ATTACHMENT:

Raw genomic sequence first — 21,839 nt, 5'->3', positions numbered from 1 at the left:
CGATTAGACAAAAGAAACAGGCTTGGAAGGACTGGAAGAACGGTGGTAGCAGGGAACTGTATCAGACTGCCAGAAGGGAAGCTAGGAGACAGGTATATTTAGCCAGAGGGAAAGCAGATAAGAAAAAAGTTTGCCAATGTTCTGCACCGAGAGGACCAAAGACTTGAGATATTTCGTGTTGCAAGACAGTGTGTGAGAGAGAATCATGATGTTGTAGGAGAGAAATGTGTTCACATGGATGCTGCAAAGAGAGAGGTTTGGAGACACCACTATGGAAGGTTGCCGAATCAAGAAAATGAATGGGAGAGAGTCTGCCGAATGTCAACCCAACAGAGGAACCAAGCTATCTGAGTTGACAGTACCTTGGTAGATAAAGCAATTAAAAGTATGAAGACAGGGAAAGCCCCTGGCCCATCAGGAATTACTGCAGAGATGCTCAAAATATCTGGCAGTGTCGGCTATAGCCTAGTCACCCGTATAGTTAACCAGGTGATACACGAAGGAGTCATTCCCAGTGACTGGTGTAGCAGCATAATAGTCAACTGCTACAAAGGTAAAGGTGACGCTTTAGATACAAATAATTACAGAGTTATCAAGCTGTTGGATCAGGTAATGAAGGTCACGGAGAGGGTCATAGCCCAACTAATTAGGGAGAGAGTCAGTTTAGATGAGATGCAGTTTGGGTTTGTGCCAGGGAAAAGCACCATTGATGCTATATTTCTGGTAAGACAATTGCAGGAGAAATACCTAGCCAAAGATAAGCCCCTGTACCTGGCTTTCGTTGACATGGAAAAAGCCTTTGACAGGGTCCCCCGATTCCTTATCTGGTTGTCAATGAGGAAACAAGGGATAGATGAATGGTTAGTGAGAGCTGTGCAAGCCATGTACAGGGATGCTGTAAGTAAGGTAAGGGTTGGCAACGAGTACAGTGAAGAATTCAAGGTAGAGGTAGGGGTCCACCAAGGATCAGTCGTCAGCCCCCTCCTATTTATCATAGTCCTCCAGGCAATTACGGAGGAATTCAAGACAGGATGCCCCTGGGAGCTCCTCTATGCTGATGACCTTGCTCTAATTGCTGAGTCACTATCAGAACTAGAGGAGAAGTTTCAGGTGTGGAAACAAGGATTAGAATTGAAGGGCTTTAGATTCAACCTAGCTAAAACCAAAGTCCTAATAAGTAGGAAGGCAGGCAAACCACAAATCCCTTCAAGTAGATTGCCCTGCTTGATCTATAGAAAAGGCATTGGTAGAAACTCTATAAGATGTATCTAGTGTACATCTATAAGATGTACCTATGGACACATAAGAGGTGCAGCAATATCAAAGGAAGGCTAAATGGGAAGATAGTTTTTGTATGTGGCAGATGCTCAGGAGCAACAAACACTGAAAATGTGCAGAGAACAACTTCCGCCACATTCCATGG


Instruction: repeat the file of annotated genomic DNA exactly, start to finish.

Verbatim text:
Raw genomic sequence first — 21,839 nt, 5'->3', positions numbered from 1 at the left:
CGATTAGACAAAAGAAACAGGCTTGGAAGGACTGGAAGAACGGTGGTAGCAGGGAACTGTATCAGACTGCCAGAAGGGAAGCTAGGAGACAGGTATATTTAGCCAGAGGGAAAGCAGATAAGAAAAAAGTTTGCCAATGTTCTGCACCGAGAGGACCAAAGACTTGAGATATTTCGTGTTGCAAGACAGTGTGTGAGAGAGAATCATGATGTTGTAGGAGAGAAATGTGTTCACATGGATGCTGCAAAGAGAGAGGTTTGGAGACACCACTATGGAAGGTTGCCGAATCAAGAAAATGAATGGGAGAGAGTCTGCCGAATGTCAACCCAACAGAGGAACCAAGCTATCTGAGTTGACAGTACCTTGGTAGATAAAGCAATTAAAAGTATGAAGACAGGGAAAGCCCCTGGCCCATCAGGAATTACTGCAGAGATGCTCAAAATATCTGGCAGTGTCGGCTATAGCCTAGTCACCCGTATAGTTAACCAGGTGATACACGAAGGAGTCATTCCCAGTGACTGGTGTAGCAGCATAATAGTCAACTGCTACAAAGGTAAAGGTGACGCTTTAGATACAAATAATTACAGAGTTATCAAGCTGTTGGATCAGGTAATGAAGGTCACGGAGAGGGTCATAGCCCAACTAATTAGGGAGAGAGTCAGTTTAGATGAGATGCAGTTTGGGTTTGTGCCAGGGAAAAGCACCATTGATGCTATATTTCTGGTAAGACAATTGCAGGAGAAATACCTAGCCAAAGATAAGCCCCTGTACCTGGCTTTCGTTGACATGGAAAAAGCCTTTGACAGGGTCCCCCGATTCCTTATCTGGTTGTCAATGAGGAAACAAGGGATAGATGAATGGTTAGTGAGAGCTGTGCAAGCCATGTACAGGGATGCTGTAAGTAAGGTAAGGGTTGGCAACGAGTACAGTGAAGAATTCAAGGTAGAGGTAGGGGTCCACCAAGGATCAGTCGTCAGCCCCCTCCTATTTATCATAGTCCTCCAGGCAATTACGGAGGAATTCAAGACAGGATGCCCCTGGGAGCTCCTCTATGCTGATGACCTTGCTCTAATTGCTGAGTCACTATCAGAACTAGAGGAGAAGTTTCAGGTGTGGAAACAAGGATTAGAATTGAAGGGCTTTAGATTCAACCTAGCTAAAACCAAAGTCCTAATAAGTAGGAAGGCAGGCAAACCACAAATCCCTTCAAGTAGATTGCCCTGCTTGATCTATAGAAAAGGCATTGGTAGAAACTCTATAAGATGTATCTAGTGTACATCTATAAGATGTACCTATGGACACATAAGAGGTGCAGCAATATCAAAGGAAGGCTAAATGGGAAGATAGTTTTTGTATGTGGCAGATGCTCAGGAGCAACAAACACTGAAAATGTGCAGAGAACAACTTCCGCCACATTCCATGG